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what is the more elegant way to extract a value from a nested data structure and then apply a transform to it?


my use case is that i have lots of different types of input data structures and i want to normalise them so that i can compose and compare them


so what i'm doing is for each input object creating a new output object where each field is calculated using a select then a transform (so i guess question 2 is does this make specter a good fit for my use case as i'm not modifying a pre-existing data structure)


@ben.mumford620 you can use view or transformed at the end of the path to the select operation


Would spectre be the 'natural/goto' thing for taking a nested data structure and a 'key' and replace any occurance of it with a value? Where 'key' would most probably be literally a keyword (or possibly string)?


@jsa-aerial yes, that's a bread and butter use case


walker is the lazy way to do that, but if your data has any structure to it whatsoever it's better to make a precise path


much higher performance + much less bug prone


@nathanmarz OK, sounds promising. The data will have quite a lot of structure and the 'paths' (there will typically be several such 'keys') will basically not be known ahead of time. So, this basically involves 'search' and replace. Why would non precise path and walker tend to be more 'bug prone'??


walker will descend everywhere including places you don't expect, like records, map keys, etc.


But if the 'key' can basically be anywhere, that would seem to be the 'right thing', correct?


Actually, ALL almost looks like exactly what is needed here. Except it returns [k v] for map elements


But if the 'key' can basically be anywhere, that would seem to be the 'right thing', correct?


here's a variation of walker that doesn't descend into map keys / key/value pairs

(def my-walker
  (recursive-path [afn] p
    (cond-path (pred afn) STAY
               map? [MAP-VALS p]
               coll? [ALL p]


if your data is truly completely unstructured, then walker is more appropriate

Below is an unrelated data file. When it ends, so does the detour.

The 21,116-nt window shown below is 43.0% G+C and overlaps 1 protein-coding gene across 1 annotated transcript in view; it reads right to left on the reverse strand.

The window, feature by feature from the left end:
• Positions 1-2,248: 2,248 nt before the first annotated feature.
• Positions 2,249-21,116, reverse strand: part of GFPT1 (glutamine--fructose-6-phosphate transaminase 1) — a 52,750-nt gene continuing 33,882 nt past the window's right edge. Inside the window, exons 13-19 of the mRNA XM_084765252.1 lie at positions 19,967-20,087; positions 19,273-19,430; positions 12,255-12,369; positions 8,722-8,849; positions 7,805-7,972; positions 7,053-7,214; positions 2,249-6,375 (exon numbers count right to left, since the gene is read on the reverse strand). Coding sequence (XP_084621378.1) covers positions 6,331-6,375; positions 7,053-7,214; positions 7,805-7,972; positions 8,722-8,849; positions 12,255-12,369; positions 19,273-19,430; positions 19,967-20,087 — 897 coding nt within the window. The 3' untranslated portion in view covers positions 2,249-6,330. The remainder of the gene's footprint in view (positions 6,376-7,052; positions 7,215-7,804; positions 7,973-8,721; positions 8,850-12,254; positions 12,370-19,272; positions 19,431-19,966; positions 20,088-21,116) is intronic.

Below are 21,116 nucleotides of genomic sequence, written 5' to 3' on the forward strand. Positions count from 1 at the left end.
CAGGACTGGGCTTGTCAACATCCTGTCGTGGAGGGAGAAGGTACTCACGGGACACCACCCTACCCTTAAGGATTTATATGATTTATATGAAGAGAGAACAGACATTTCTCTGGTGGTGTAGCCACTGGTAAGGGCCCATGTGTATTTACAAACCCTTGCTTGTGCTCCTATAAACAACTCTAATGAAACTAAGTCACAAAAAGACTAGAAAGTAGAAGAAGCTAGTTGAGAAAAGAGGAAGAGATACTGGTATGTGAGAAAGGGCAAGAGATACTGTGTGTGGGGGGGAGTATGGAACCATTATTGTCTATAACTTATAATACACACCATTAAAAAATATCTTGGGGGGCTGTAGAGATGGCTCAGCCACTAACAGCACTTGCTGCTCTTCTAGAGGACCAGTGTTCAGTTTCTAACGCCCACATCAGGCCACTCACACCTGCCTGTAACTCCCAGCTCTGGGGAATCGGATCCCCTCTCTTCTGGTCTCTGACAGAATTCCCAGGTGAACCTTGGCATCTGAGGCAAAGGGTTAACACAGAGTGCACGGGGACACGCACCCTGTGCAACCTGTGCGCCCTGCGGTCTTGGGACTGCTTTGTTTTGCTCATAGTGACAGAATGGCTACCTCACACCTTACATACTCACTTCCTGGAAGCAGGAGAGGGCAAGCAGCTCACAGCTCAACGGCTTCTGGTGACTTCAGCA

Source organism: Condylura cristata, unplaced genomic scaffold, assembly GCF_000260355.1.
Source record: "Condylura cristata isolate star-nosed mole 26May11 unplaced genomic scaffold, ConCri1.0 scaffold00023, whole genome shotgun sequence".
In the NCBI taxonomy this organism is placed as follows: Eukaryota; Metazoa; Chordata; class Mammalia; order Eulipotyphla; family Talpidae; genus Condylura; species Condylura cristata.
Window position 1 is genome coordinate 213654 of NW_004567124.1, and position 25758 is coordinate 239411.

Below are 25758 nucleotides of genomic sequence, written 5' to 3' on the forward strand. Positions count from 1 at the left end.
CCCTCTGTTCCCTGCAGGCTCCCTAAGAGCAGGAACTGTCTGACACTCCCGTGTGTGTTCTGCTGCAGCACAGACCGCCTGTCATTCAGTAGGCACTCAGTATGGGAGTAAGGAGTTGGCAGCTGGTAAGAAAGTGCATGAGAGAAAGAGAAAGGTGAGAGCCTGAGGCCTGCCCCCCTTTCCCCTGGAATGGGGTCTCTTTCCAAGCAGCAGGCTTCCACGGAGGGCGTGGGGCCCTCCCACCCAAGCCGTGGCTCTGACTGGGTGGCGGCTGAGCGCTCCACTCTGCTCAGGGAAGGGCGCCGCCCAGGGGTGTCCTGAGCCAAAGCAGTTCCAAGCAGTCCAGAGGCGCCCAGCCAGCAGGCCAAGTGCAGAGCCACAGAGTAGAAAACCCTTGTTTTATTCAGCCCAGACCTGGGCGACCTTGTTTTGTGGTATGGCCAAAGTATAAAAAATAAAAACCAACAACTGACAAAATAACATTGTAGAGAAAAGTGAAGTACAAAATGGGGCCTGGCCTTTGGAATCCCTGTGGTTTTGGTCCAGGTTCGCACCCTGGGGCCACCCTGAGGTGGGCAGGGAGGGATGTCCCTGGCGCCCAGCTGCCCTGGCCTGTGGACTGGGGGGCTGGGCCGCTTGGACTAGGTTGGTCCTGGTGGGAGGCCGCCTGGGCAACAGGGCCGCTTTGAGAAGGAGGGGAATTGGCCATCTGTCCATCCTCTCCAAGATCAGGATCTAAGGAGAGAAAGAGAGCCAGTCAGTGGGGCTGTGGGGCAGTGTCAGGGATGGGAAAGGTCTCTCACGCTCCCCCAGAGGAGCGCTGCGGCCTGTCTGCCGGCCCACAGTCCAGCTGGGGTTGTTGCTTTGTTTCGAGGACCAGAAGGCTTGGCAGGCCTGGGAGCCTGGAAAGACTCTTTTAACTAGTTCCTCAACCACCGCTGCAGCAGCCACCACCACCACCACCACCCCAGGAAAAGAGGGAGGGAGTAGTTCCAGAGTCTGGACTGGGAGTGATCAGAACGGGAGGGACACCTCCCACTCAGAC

though even then, it's better to make a variation that doesn't navigate to key/value pairs



(def my-walker
  (recursive-path [afn] p
    (cond-path (pred afn) STAY
               map? [(multi-path MAP-VALS MAP-KEYS) p]
               coll? [ALL p]


I think we have a semantic issue here - you are using 'structured' in a special way - not just to indicate a lot of structure in the data


by structure I mean that the organization of the data is precise and well-understood


Something like this {:a ::some-key ....} can occur and should become {:a <the-value-for-::some-key> ...}


It's precise, it is just not fully known up front. And these 'keys' can occur in all sorts of places. Basically, these structures will be "parameterized" vega-lite specifications.


if the paths to what you care about aren't known in advance, then I would call it unstructured


if you know it will never occur in a map key, then it's best your path reflect that


or if you know any other constraints, those should be included in the path


OK, that is fine - now I know what you mean by that, it would seem walker is the way to go


Yeah, those sorts of constraints and assumptions cannot be relied upon in this sort of scenario.


There are constraints and requirements in vega-lite data specs, but here the idea is to use a basic layout as a template which will have these 'keys' replaced by values for specific cases and these 'keys' could be standing in for both VL keys and/or values.


Hmmmm ALL maybe could still work if it is just called recursively on any [k v] pair returned


is it generally frowned upon to use setval inside of a transform-fn in a transform call?